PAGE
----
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Many woodstove design modifications have been evaluated for their ability to reduce emissions. One of the concepts employed is the use of dual chambers, a primary chamber for volatilization and a secondary chamber for combustion. Commonly, combustion air is naturally aspirated into the secondary combustion chamber. In this study, a popular dual-chamber woodstove with modifications was laboratory tested. The original appliance was first burned at low, medium, and high burn rates to establish baseline performance. The stove was then modified to include an electric ignitor and a controlled flow of air to the secondary chamber and was tested again under the same conditions. Variables measured include the gas stream temperatures upstream and downstream of the secondary chamber, which indicate secondary combustion, arld exhaust stream concentrations of carbon monoxide (CO) and unburned hydrocarbons (HC), as indicators of emissions. This paper discusses the effectiveness of these woodstove modifications at sustaining secondary combustion and reducing emissions.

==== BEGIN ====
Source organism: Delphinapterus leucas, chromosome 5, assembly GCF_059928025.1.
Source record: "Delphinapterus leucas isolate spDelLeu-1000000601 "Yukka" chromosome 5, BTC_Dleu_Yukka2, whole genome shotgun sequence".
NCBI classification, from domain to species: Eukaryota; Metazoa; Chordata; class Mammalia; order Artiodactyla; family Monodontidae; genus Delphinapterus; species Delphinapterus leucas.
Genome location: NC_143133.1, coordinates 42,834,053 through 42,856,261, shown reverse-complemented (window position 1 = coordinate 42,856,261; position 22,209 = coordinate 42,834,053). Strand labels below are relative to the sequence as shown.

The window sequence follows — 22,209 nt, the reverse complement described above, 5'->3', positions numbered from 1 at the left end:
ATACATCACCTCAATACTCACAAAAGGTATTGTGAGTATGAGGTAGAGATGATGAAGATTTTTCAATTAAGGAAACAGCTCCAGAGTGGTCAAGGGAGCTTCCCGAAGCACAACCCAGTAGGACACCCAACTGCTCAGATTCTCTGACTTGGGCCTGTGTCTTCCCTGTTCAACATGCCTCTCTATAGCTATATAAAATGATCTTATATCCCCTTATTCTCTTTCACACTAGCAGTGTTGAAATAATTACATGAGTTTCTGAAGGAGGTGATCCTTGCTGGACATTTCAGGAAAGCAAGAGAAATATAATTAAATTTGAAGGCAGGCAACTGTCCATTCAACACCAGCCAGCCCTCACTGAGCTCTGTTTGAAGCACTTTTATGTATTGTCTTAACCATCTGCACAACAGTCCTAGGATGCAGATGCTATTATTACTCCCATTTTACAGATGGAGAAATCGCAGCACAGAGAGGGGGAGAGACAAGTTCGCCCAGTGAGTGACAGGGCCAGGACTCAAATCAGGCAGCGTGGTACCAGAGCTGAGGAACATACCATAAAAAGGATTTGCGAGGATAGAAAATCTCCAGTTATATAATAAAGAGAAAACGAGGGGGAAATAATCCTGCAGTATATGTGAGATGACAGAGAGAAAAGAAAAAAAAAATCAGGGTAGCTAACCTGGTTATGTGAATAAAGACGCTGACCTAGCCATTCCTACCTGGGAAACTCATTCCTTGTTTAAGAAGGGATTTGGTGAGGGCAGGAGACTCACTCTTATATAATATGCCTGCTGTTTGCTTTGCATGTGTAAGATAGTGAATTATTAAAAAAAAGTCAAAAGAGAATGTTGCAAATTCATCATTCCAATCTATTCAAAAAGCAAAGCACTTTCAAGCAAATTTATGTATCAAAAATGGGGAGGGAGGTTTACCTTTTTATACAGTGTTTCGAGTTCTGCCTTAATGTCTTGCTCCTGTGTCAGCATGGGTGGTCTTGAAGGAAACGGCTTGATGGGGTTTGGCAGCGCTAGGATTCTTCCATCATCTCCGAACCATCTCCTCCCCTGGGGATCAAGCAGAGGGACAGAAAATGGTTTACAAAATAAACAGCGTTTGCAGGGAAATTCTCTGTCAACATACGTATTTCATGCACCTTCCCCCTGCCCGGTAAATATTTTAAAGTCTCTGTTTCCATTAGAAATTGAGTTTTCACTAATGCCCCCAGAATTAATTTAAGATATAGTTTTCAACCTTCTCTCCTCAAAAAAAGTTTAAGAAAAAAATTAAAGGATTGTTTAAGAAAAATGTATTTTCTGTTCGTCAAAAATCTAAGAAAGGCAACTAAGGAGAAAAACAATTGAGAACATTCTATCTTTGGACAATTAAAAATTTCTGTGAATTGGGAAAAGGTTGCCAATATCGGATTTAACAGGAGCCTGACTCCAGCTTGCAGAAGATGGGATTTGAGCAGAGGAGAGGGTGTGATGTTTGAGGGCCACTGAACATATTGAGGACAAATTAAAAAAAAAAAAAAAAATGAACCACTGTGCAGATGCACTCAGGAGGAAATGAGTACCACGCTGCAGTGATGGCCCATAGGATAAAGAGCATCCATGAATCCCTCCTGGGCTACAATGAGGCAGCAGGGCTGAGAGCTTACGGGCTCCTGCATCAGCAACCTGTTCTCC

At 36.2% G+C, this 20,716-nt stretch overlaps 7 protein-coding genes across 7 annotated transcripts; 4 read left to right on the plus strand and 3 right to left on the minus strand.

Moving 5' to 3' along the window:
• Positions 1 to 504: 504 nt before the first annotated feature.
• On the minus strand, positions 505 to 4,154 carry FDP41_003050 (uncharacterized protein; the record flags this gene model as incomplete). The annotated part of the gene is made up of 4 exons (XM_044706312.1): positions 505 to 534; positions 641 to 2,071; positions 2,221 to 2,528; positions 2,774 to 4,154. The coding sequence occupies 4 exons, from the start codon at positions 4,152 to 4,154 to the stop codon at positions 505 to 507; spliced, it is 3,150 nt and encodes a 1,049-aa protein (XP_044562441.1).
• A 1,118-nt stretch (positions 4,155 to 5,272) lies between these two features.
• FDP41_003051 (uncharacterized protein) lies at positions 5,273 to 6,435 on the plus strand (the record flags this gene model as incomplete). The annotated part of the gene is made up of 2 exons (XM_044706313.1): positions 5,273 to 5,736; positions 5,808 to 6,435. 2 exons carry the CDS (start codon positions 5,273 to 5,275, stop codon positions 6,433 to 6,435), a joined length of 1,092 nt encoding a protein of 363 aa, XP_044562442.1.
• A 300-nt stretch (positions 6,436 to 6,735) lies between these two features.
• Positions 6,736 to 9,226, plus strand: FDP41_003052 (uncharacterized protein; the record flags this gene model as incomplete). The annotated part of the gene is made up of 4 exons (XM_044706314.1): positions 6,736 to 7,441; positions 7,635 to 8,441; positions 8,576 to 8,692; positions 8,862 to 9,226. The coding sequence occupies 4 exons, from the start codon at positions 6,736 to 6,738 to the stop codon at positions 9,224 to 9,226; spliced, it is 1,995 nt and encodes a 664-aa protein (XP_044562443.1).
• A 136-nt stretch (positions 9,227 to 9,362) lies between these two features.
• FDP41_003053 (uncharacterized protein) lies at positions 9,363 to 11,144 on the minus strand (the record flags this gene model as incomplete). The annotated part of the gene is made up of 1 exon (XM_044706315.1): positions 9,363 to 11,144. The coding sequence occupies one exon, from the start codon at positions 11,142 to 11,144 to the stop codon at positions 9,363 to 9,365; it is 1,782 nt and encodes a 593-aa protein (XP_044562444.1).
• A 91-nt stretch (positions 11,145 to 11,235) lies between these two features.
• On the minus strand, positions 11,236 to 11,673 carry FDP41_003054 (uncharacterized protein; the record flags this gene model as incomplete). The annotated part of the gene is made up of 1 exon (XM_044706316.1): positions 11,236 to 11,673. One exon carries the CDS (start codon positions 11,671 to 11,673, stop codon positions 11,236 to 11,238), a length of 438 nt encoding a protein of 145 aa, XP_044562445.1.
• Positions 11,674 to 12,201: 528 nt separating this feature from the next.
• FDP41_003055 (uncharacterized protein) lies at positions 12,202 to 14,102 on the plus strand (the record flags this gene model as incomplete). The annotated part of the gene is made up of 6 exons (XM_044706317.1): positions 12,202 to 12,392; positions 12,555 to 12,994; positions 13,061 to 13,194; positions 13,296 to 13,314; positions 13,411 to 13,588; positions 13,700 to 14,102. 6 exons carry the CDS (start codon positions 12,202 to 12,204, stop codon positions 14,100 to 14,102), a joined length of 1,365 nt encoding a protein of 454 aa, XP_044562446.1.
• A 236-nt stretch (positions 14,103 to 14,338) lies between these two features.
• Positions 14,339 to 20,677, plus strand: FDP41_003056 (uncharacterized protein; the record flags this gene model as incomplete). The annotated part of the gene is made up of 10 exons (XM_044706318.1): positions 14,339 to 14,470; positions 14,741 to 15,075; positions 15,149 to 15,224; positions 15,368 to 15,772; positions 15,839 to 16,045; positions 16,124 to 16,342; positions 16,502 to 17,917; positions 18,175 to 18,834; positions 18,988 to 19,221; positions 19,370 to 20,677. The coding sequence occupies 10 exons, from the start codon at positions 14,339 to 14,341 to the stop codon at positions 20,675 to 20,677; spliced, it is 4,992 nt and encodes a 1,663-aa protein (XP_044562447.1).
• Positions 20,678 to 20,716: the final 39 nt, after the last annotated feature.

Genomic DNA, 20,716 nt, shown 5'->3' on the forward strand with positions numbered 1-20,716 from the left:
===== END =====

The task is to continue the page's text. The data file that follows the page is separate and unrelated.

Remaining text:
Units: Dual


Citation: Symposium, ASHRAE Transactions, 1988, vol. 94, pt. 1, Dallas, TX